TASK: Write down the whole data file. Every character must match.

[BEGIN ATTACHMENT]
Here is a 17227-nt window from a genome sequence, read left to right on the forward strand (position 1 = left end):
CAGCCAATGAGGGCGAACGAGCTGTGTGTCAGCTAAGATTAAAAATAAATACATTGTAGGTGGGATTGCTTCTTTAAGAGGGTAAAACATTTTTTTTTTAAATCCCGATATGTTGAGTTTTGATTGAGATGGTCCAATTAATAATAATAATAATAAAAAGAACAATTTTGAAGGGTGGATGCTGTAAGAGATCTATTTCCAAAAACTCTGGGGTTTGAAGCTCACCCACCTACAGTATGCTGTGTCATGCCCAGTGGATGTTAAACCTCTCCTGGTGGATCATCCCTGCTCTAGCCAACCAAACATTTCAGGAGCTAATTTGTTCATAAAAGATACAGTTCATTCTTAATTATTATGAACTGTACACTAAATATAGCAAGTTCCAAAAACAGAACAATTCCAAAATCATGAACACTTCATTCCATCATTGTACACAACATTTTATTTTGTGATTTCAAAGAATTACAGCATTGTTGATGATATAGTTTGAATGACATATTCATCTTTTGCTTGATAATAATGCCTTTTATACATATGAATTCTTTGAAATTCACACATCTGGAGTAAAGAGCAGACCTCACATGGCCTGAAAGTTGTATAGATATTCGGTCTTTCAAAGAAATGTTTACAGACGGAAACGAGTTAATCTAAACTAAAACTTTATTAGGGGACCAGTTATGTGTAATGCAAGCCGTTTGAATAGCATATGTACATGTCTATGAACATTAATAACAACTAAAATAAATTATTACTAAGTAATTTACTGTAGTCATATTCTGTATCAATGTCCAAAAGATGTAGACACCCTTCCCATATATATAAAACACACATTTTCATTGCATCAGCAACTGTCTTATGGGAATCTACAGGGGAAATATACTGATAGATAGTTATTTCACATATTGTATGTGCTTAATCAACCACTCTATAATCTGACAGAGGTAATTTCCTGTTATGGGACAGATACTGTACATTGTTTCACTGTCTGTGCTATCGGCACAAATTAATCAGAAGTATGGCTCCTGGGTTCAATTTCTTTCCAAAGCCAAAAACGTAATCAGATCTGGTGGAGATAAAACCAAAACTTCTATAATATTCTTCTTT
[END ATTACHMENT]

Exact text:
Here is a 17227-nt window from a genome sequence, read left to right on the forward strand (position 1 = left end):
CAGCCAATGAGGGCGAACGAGCTGTGTGTCAGCTAAGATTAAAAATAAATACATTGTAGGTGGGATTGCTTCTTTAAGAGGGTAAAACATTTTTTTTTTAAATCCCGATATGTTGAGTTTTGATTGAGATGGTCCAATTAATAATAATAATAATAAAAAGAACAATTTTGAAGGGTGGATGCTGTAAGAGATCTATTTCCAAAAACTCTGGGGTTTGAAGCTCACCCACCTACAGTATGCTGTGTCATGCCCAGTGGATGTTAAACCTCTCCTGGTGGATCATCCCTGCTCTAGCCAACCAAACATTTCAGGAGCTAATTTGTTCATAAAAGATACAGTTCATTCTTAATTATTATGAACTGTACACTAAATATAGCAAGTTCCAAAAACAGAACAATTCCAAAATCATGAACACTTCATTCCATCATTGTACACAACATTTTATTTTGTGATTTCAAAGAATTACAGCATTGTTGATGATATAGTTTGAATGACATATTCATCTTTTGCTTGATAATAATGCCTTTTATACATATGAATTCTTTGAAATTCACACATCTGGAGTAAAGAGCAGACCTCACATGGCCTGAAAGTTGTATAGATATTCGGTCTTTCAAAGAAATGTTTACAGACGGAAACGAGTTAATCTAAACTAAAACTTTATTAGGGGACCAGTTATGTGTAATGCAAGCCGTTTGAATAGCATATGTACATGTCTATGAACATTAATAACAACTAAAATAAATTATTACTAAGTAATTTACTGTAGTCATATTCTGTATCAATGTCCAAAAGATGTAGACACCCTTCCCATATATATAAAACACACATTTTCATTGCATCAGCAACTGTCTTATGGGAATCTACAGGGGAAATATACTGATAGATAGTTATTTCACATATTGTATGTGCTTAATCAACCACTCTATAATCTGACAGAGGTAATTTCCTGTTATGGGACAGATACTGTACATTGTTTCACTGTCTGTGCTATCGGCACAAATTAATCAGAAGTATGGCTCCTGGGTTCAATTTCTTTCCAAAGCCAAAAACGTAATCAGATCTGGTGGAGATAAAACCAAAACTTCTATAATATTCTTCTTT